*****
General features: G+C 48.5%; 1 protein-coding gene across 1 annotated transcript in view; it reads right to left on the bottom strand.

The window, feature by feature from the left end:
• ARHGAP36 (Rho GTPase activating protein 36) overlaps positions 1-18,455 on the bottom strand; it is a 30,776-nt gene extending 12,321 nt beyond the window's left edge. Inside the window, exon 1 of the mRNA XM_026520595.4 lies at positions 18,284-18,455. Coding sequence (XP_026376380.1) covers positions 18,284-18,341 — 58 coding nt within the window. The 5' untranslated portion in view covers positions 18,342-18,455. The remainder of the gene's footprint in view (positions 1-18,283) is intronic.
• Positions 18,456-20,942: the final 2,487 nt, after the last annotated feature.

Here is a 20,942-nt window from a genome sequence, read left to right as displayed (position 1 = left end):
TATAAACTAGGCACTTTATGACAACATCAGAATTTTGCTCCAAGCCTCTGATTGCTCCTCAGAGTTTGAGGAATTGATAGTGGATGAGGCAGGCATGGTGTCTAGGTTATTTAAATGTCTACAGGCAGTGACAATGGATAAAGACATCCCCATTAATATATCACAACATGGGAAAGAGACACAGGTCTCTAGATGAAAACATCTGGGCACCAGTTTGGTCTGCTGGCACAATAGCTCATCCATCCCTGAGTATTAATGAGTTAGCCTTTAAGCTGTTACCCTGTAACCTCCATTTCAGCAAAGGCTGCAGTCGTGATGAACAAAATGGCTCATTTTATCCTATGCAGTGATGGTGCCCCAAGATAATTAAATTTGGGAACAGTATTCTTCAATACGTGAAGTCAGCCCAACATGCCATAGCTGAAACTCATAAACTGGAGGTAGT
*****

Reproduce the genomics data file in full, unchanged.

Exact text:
General features: G+C 48.5%; 1 protein-coding gene across 1 annotated transcript in view; it reads right to left on the bottom strand.

The window, feature by feature from the left end:
• ARHGAP36 (Rho GTPase activating protein 36) overlaps positions 1-18,455 on the bottom strand; it is a 30,776-nt gene extending 12,321 nt beyond the window's left edge. Inside the window, exon 1 of the mRNA XM_026520595.4 lies at positions 18,284-18,455. Coding sequence (XP_026376380.1) covers positions 18,284-18,341 — 58 coding nt within the window. The 5' untranslated portion in view covers positions 18,342-18,455. The remainder of the gene's footprint in view (positions 1-18,283) is intronic.
• Positions 18,456-20,942: the final 2,487 nt, after the last annotated feature.

Here is a 20,942-nt window from a genome sequence, read left to right as displayed (position 1 = left end):
TATAAACTAGGCACTTTATGACAACATCAGAATTTTGCTCCAAGCCTCTGATTGCTCCTCAGAGTTTGAGGAATTGATAGTGGATGAGGCAGGCATGGTGTCTAGGTTATTTAAATGTCTACAGGCAGTGACAATGGATAAAGACATCCCCATTAATATATCACAACATGGGAAAGAGACACAGGTCTCTAGATGAAAACATCTGGGCACCAGTTTGGTCTGCTGGCACAATAGCTCATCCATCCCTGAGTATTAATGAGTTAGCCTTTAAGCTGTTACCCTGTAACCTCCATTTCAGCAAAGGCTGCAGTCGTGATGAACAAAATGGCTCATTTTATCCTATGCAGTGATGGTGCCCCAAGATAATTAAATTTGGGAACAGTATTCTTCAATACGTGAAGTCAGCCCAACATGCCATAGCTGAAACTCATAAACTGGAGGTAGT